This article identifies some of the hot new publications in the infectious diseases and antimicrobial stewardship literature released in January 2019. This list is derived from content circulating on Twitter.
Written By: Bassam Ghanem, Pharm.D., MS, BCPS
Edited By: Timothy P. Gauthier, Pharm.D., BCPS-AQ ID
[Last updated: 4 February 2019]
In this monthly column two pharmacists who utilize Twitter to stay current on literature (@ABsteward [B.G.] & @IDstewardship [T.G.]) identify some of the hot new articles in the fields of antimicrobial stewardship and infectious diseases.
The following are some of the new publications we found most interesting or noteworthy in January of 2019…
1. Oral versus intravenous antibiotics for bone and joint infection | NEJM
OVIVA is a randomized controlled trial that showed oral antibiotic therapy was noninferior to IV when used during the first 6 weeks for complex orthopedic infection. While an important study, there was notable heterogeneity within the study population.
2. Impact of beta-lactam and daptomycin combination therapy on clinical outcomes in methicillin-susceptible Staphylococcus aureus bacteremia: a propensity score-matched analysis | CID
This retrospective cohort study found that a beta-lactam in combination with daptomycin failed to reduce mortality rates in patients with MSSA bacteremia as compared to beta-lactam monotherapy.
3. Extended infusion of beta-lactams for bloodstream infection in patients with liver cirrhosis: an observational multicenter study | CID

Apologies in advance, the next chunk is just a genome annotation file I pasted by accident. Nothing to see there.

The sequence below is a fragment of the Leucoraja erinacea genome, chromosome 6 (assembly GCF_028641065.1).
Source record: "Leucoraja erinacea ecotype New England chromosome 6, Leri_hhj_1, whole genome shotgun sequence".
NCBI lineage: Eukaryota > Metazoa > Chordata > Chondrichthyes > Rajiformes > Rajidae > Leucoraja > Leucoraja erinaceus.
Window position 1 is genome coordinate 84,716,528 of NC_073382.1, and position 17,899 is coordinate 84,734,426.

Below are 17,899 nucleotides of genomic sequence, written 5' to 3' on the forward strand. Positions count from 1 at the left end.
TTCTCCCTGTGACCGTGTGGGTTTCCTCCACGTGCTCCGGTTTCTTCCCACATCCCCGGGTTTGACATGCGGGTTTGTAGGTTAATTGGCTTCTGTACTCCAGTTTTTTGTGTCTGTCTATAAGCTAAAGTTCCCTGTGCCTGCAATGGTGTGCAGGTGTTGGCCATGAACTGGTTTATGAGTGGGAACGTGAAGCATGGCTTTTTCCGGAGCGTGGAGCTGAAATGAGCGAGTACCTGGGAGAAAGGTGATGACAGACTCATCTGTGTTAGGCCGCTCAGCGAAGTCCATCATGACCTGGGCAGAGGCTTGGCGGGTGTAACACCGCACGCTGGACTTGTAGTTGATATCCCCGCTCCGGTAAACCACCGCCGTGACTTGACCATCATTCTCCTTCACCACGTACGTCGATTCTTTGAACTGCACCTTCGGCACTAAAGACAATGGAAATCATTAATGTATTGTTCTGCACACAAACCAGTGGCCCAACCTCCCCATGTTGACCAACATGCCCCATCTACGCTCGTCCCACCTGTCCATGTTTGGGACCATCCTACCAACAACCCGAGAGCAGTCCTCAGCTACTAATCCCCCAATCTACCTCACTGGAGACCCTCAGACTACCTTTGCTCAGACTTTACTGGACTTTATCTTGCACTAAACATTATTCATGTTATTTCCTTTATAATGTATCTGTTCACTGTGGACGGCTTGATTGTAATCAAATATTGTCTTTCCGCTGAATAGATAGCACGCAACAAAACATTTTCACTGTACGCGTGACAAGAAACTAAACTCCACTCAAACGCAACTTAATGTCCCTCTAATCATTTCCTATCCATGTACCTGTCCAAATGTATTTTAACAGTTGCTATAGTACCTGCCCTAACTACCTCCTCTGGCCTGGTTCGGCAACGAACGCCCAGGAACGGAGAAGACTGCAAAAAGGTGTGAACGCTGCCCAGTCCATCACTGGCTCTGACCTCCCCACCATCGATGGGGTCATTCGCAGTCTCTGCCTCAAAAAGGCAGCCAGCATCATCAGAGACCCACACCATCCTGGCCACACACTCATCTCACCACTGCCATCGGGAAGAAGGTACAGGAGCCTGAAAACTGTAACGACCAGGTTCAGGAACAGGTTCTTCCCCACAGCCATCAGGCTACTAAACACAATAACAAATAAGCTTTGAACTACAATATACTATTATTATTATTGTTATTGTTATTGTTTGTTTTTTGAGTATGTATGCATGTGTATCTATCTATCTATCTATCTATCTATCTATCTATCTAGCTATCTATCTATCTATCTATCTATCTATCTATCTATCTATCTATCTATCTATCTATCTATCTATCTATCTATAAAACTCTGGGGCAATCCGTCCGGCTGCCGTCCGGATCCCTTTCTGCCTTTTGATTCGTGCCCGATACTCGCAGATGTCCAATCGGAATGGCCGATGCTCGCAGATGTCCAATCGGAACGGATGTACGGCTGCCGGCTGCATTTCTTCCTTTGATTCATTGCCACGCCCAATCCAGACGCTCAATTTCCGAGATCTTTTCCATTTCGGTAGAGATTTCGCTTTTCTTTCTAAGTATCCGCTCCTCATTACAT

This prospective, multicenter study showed that continuous/extended infusion of beta-lactams in cirrhotic patients with BSI may improve outcomes and facilitate earlier discharge.
4. Association of 30-day mortality with oral step-down versus continued intravenous therapy in patients hospitalized with Enterobacteriaceae bacteremia | JAMA
This retrospective multicenter cohort study showed that 30-day mortality was not different among hospitalized patients who received oral step-down within the first 5 days versus continued parenteral antibiotics therapy for the treatment Enterobacteriaceae bacteremia.
5. Association of Antibiotic Treatment With Outcomes in Patients Hospitalized for an Asthma Exacerbation Treated With Systemic Corticosteroids | JAMA
This large cohort study for patients hospitalized for an asthma exacerbation treated with corticosteroids showed that 44% of patients received antibiotics during the first 2 days of hospitalization. Patients treated with antibiotics had a significantly longer hospital stay, similar rate of treatment failure, and higher risk of antibiotic-related diarrhea.
Additional New & Notable Publications
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